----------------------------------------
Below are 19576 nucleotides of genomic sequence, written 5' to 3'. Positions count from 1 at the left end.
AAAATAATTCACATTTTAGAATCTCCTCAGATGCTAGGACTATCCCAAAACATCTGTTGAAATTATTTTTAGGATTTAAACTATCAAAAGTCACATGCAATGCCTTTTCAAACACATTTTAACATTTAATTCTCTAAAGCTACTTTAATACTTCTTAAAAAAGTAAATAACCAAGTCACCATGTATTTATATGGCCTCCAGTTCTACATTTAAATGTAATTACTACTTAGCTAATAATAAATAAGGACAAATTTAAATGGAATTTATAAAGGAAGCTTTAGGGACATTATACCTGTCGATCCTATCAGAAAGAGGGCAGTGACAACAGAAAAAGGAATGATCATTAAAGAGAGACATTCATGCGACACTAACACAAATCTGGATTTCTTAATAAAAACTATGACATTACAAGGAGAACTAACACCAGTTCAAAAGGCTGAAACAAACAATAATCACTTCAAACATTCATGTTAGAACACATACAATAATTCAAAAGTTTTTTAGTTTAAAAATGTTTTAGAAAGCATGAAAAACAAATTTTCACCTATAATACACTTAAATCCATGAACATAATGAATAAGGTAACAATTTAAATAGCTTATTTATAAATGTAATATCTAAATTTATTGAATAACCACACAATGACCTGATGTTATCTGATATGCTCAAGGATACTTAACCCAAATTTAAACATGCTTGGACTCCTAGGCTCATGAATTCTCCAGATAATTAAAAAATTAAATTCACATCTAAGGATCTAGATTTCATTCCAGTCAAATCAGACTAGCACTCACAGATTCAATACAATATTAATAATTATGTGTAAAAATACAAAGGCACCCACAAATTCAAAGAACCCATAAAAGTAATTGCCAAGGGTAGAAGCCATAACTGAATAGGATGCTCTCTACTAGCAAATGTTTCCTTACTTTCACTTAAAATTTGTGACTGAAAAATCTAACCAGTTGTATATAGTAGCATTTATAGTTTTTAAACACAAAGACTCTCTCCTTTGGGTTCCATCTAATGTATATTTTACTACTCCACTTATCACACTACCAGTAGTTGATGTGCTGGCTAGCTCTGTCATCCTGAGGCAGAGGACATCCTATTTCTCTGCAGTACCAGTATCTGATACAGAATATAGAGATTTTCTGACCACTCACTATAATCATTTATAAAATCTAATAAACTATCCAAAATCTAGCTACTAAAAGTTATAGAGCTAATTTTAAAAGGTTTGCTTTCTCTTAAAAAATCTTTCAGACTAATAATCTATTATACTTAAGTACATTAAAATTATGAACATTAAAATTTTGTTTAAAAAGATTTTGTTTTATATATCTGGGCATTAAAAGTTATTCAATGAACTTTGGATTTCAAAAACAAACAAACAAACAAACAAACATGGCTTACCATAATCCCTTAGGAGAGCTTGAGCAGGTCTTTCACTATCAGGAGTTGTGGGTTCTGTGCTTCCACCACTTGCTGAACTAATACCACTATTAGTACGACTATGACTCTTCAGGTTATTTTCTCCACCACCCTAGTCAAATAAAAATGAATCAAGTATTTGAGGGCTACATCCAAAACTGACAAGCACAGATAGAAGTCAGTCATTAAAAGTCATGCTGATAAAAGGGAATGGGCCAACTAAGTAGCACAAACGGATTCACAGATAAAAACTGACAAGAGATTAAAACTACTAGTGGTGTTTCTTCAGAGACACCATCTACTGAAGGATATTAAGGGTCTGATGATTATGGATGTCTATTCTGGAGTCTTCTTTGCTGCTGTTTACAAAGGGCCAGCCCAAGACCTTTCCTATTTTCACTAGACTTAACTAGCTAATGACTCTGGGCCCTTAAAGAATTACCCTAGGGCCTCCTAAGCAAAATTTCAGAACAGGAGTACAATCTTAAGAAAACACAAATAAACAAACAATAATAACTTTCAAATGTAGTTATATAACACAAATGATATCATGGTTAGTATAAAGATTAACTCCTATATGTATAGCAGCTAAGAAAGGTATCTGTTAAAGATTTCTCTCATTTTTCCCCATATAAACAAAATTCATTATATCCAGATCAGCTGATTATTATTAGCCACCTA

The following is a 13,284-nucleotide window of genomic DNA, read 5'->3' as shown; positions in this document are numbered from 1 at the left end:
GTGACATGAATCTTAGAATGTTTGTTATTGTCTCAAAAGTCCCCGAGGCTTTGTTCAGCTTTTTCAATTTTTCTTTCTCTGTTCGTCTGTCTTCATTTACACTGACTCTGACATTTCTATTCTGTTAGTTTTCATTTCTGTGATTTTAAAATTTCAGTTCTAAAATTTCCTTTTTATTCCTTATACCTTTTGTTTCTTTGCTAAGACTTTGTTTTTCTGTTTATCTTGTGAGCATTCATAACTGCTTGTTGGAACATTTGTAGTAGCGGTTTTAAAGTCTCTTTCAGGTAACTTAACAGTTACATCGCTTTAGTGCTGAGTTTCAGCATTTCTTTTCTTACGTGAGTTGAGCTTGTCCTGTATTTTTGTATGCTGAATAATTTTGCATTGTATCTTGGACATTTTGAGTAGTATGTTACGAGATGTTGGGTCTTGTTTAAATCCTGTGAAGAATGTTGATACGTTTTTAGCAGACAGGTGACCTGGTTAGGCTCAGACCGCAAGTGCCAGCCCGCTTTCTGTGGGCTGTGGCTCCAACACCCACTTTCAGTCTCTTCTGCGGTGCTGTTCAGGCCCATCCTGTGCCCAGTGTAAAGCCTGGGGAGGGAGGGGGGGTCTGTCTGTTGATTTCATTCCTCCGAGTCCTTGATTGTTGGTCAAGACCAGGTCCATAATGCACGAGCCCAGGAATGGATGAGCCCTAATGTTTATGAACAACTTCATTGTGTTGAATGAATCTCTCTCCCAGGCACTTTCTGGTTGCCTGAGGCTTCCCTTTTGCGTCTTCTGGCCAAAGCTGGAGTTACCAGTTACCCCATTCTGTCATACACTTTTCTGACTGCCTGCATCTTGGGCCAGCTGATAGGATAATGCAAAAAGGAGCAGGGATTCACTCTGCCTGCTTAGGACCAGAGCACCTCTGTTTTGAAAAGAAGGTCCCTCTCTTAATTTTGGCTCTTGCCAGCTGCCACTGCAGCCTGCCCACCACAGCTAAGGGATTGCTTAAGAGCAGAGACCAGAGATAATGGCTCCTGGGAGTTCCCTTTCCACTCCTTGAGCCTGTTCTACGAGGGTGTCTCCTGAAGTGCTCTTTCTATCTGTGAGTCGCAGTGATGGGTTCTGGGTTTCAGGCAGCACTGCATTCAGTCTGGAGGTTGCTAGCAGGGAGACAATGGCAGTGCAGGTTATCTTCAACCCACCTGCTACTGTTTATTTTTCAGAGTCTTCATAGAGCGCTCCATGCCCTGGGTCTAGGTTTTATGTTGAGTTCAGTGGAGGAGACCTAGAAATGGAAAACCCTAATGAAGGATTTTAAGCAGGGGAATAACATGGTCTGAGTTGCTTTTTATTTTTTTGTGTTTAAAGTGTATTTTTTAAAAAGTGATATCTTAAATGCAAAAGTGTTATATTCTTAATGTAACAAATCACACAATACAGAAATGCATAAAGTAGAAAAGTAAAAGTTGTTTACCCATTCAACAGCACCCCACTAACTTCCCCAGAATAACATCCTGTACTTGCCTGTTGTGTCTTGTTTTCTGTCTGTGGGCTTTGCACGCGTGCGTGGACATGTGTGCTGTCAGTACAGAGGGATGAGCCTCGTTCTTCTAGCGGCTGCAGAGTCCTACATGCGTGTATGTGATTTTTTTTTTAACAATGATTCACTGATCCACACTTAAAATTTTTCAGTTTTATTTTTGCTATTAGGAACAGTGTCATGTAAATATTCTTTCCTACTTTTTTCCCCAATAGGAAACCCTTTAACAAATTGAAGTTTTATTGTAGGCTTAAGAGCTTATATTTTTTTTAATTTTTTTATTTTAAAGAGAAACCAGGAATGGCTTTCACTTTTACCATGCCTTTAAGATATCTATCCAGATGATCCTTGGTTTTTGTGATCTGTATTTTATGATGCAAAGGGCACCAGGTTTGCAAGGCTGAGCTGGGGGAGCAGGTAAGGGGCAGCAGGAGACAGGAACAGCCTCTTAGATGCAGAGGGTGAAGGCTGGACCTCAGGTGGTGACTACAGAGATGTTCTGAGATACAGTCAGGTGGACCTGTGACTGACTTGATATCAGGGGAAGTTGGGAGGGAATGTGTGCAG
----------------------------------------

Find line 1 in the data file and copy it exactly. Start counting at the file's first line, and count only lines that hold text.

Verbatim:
Below are 19576 nucleotides of genomic sequence, written 5' to 3'. Positions count from 1 at the left end.